By Jarrett Neal
I sat down to dinner with Chicago poet Simone Muench to discuss her new collection “Wolf Centos, ” a dazzling yet haunting volume of poems crafted in the Italian tradition of the cento: poems comprised entirely of lines from other poems. Employing the wolf as the primary symbol, these poems address and, indeed, awaken the primal sensibilities in all of us. Muench, whose previous collections include “Orange Crush” and “Lampblack & Ash,” shared the details of her craft, what excites her as a poet, and what makes “Wolf Centos” such a distinct collection.
What was the inspiration for “Wolf Centos”?
Brandi Homan led me to the form; Vasko Popa, Gabriela Mistral, and my childhood malamute Zach, helped guide me to the wolf.
What was your process in writing these poems?
I gleaned through numerous single-authored texts as well as many world anthologies and, in a similar manner to erasure, when a line would light my eye, I’d highlight it. I would go through texts and underline lines and phrases that sparked my attention. Once I was done underlining various lines that “called” to me, I would then transcribe them in a Word document, until I had hundreds of lines. From there I would start the act of stitching the lines together, tailoring something that made sense to me in terms of atmosphere, associative imagery and sonic latticework.
This collection is replete with arresting images. Some of my favorite lines concern the (dis)connection between humans and animals. I love the line “you have become human, alien & hateful.” These poems seem intent on preserving the animal within us, as if the speaker is compelling us to return to a primordial state of human existence. Do you agree?
The poems are most interested in the idea that “every transformation is possible,” so in that regard, yes, they are engaged by metamorphic acts of returning us to something embedded in ourselves, but also beyond ourselves. In addition to human and animals, they are also interested in textuality’s connections and disconnections: the transformation of one text into another.
There’s something quite elegiac about these poems.
I am interested in elegy and the three parts of elegy: grief, loss and desire. Humans are limited in their ability to express those three things, and this is one of the reasons we turn to poetry. Finding the wolf was my way to give voice to their unsayable experiences. Not all of the poems are elegiac but most of them have subterranean undercurrents of grief, loss and desire.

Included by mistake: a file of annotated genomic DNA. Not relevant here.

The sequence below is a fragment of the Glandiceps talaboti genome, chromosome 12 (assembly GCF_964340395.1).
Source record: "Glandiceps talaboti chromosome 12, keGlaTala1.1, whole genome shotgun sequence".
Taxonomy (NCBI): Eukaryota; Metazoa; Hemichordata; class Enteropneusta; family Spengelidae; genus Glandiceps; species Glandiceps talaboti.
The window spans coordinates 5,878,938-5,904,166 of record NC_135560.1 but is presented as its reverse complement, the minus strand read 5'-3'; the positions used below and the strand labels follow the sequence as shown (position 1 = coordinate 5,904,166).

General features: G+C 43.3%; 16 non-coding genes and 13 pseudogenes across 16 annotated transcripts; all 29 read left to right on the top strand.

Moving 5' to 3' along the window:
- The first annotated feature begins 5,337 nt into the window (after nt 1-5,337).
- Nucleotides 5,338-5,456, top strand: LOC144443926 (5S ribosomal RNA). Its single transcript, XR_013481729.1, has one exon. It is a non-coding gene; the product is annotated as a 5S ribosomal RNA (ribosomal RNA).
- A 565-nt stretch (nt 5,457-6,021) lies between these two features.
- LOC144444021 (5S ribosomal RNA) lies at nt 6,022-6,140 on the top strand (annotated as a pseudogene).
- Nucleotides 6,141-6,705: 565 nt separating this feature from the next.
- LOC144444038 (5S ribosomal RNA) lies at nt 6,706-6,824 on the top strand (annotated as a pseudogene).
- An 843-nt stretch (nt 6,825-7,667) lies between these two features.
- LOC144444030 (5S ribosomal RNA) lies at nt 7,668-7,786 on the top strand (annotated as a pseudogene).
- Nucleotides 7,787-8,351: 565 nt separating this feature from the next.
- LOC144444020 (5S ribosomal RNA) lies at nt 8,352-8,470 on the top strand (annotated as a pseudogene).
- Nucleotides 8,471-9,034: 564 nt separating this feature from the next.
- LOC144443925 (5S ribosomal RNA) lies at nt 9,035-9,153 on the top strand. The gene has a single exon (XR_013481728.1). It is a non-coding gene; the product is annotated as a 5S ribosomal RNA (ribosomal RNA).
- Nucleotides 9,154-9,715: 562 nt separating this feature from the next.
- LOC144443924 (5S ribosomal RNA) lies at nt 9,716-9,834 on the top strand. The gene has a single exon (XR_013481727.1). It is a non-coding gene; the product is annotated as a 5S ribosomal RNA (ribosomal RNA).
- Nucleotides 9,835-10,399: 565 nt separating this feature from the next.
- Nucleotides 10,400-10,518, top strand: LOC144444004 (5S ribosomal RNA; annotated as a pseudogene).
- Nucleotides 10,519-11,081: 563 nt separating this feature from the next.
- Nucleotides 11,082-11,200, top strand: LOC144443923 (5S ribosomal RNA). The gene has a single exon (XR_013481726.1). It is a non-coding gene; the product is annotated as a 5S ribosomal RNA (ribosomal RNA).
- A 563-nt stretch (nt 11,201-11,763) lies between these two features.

Why the wolf?
For me, the wolf has so many contradictions. We think of the cliché “the lone wolf” but wolves are actually social creatures that travel in packs. We think of them as mysterious, and I am definitely beholden to the mysterious in poetry. When I was a kid, I had a pet malamute, Zach. He disappeared one day. I don’t know if he was shot or stolen, but I was so devastated. I used the window of wolf to sing through. The wolf is evolutionarily real, but ultimately imaginary in that it represents the mysterious, elusive other. In this manner, the wolf, which is both romanticized and demonized, with its multiple contradictions (e.g. the lone wolf versus the wolf pack) becomes the address in which these poems accrete their flesh.
You sourced phenomenal poets for “Wolf Centos.” Charles Baudelaire, Gwendolyn Brooks, Bei Dao, Federico García Lorca, Czeslaw Milosz and Walt Whitman are just several of the poets you borrowed from to create these works. What do you seek when you read poetry?
In reading all of these poets who had such a profundity to their work, I also wanted to become a reader again for a while. As I was reading across eras and geographical regions, I realized everyone had a wolf in their poems. I compiled hundreds and hundreds of lines with wolves in them. I seek sustenance, surprise, dialogue, frisson and translations of the unsayable.
Preserving the inner life at all costs is one of the many ideas I take away from this book. Is the erosion of the inner life and self-reflection a concern for you?
The erosion of imagination is definitely a concern, and in this manner, the wolf also becomes a conduit in which to explore anxieties concerning the taming of imagination and the domestication of the marvelous.
Through the multiple encounters I have had with these poems, it is evident that you are enraptured with language and, like all poets, language is sacred to you. In your opinion, can language help return us to our primal selves or does it just get in the way?
Well language, of course, is problematic. Humans are social creatures like wolves, yet there is within us the need for the solitary, and perhaps in that place, language does not exist.
What are you reading now?
Gillian Flynn’s “Dark Places”; Claudia Rankine’s “Citizen: An American Lyric”; Jill McDonough’s “Habeas Corpus”; and Bruce Kawin’s “Horror and the Horror Film.”
By Simone Muench
Sarabande Books, 72 pages, $14.95